hannah

“I think I’ll move to Australia.” 

That is what Alexander said in the children’s book “Alexander and the Terrible, Horrible, No Good, Very Bad Day” by Judith Viorst. It was a favorite childhood book of mine, and sometimes, like over the past two months, I relate to that book all too well. 

At some point this year, I must’ve stepped on a sidewalk crack under a ladder and broke a mirror while 13 black cats walked by, because I’ve had a rough year this last month. Not an end-of-the-world kind of month, of course, but things certainly could’ve been better.

The Wednesday after Labor Day was the first day of business-as-usual following a busy and stressful summer. In addition to working hard for a side project’s mid-summer deadline, bronchitis followed as I flitted from one activity to the other, which continued during the final weeks of summer. To close out the summer, a friend from out of town visited during Labor Day week to celebrate her birthday. While I loved having her stay, by the Wednesday after Labor Day, I was so glad to finally feel some semblance of normalcy and routine. 

Instead, literally 24 hours after dropping my friend off at the airport, I was sitting in my car shaking off the shock of rear-ending someone in rush hour traffic. They were fine. I was fine. Their Jeep had some relatively minor damage, because, as I’ve learned, Jeeps are nearly indestructible. Prince Caspian (my trusty 2004 Pontiac Vibe), on the other hand, met a disastrous death on the sea of 35E. Since then, I’ve been driving my grandparents’ 1998 Cadillac DeVille, which I’ve nicknamed Cruella, as I search for my next new-to-me car. 

While getting in a car accident that totals your car isn’t the same thing as your house going up in flames, it was certainly a jarring experience, and the seven weeks that have followed have included some strange and stupidly ridiculous annoyances.

I thought perhaps after that stressful week of work and car shopping and chiropractor appointments, I’d take a relaxing bubble bath. Indeed, it was. At least for the first three minutes, until a shampoo bottle fell onto the bridge of my nose. I pulled my hand away from my nose to see blood and nearly fainted, like I usually do when I get something more than a paper cut. If I was in a cartoon, I’d have the dizzy circle of stars circling above my head and a bright red throbbing nose.

A couple weeks ago, I was short on time to get to a film screening in St. Louis Park. I whizzed down the freeway while Cruella dinged at me “low on fuel.” In addition to her groaning, then ultimately quitting, when blowing cold or hot air earlier last month, she also doesn’t have a reliable gas indicator when I have anything less than 6 gallons in the tank, so I ignored her incessant whining. I pulled into the parking ramp, then burst up the escalator to the entrance with a huff and maybe a wheeze or two, getting to the theater in the nick of time. I got settled into my seat, then went to turn off my phone when I realized I left it at home by accident. “Oh well, no big deal, it’s just a phone,” I thought. I later left the theater, knowing I was low on gas, and was trying to figure out where there was a station nearby without the use of my phone (it’s amazing just how we’ve come to rely so heavily on these devices, isn’t it?). I figured I’d just drive to the nearest gas station I knew about.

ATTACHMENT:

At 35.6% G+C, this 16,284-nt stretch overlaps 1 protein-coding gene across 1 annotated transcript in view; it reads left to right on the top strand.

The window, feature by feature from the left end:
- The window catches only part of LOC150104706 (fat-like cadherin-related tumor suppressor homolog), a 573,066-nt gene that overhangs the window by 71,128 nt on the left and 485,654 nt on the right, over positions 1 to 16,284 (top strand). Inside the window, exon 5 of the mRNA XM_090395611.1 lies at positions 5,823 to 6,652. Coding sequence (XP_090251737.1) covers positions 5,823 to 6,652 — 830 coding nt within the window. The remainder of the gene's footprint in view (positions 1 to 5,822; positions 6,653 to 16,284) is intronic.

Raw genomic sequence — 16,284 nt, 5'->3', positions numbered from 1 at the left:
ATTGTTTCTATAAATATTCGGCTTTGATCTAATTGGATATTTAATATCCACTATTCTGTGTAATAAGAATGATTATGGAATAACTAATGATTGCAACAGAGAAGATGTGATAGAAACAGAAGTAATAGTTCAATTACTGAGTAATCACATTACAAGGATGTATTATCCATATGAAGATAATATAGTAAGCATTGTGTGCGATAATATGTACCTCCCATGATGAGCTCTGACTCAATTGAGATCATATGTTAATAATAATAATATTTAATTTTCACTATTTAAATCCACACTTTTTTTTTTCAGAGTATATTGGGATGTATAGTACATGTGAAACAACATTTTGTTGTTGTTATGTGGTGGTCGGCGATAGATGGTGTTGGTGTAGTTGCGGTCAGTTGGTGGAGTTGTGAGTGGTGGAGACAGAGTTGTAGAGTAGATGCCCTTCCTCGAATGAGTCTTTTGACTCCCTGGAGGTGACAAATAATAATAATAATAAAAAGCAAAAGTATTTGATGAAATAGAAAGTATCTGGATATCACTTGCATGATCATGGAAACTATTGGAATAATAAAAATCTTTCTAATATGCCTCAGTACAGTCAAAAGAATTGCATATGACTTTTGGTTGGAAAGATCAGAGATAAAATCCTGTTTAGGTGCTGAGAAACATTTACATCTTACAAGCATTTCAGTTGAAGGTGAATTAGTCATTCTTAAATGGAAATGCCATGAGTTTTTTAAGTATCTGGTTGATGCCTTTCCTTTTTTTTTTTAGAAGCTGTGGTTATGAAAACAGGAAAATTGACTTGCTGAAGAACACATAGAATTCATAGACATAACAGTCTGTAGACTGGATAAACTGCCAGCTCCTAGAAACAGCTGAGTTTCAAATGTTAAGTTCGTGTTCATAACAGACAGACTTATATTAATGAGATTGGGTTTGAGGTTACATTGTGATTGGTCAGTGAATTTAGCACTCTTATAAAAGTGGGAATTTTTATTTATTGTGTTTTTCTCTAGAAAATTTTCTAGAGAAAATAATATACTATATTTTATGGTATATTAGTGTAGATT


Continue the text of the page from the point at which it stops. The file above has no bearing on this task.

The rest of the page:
Turns out, Cruella was serious when she kept yelling at me “Low on fuel” on my drive down, because she sputtered to a halt a half a block out of the parking ramp. With no phone to call someone and a dead car, I debated leaving her in the middle of the road to find help. A couple minutes later, my saving grace came in the form of a wonderful gentleman in a purple PT Cruiser who stopped to help. He went and got gas for me, and then refused to take the money I offered him as thanks. 

“It’s what I would hope others would do for my daughter,” he said. I don’t even know his name, but perhaps somehow he’ll read this and know how I much I appreciated the gesture during my terrible, horrible, no-good, very-bad month.

My no-good month continued the following week. My mother always told me not to cry over spilled milk. Well, I didn’t cry, but I thought to myself once again, “It’s been a rough year this month,” when I literally spilled milk. I walked out of the grocery store with a gallon in one hand. As I worked to open the back door, I had set the gallon on top of Cruella. It slid off due to the rain, collapsing to the ground and spurting white blobs into the pooling water on the pavement. I should have known better, because several weeks ago, I accidentally left my full vanilla chai latte from Caribou Coffee on top of Cruella while pulling out of a parking lot, thus spilling and losing $5 worth of caffeine. 

Yes, the last two months could’ve been much worse. On a sliding scale between a paper cut and my house exploding due to a gas leak, it’s certainly not more than a 5, and the only reason why it’s that high is because of the car accident. Let’s just say the past two months have given me great practice at laughing at myself and finding silver linings. 

My Aussie friend Jess said some days, or months, are like that — even in Australia.

Hannah Davis is the community editor of the Forest Lake Times. She can be reached at hannah.davis@ecm-inc.com.

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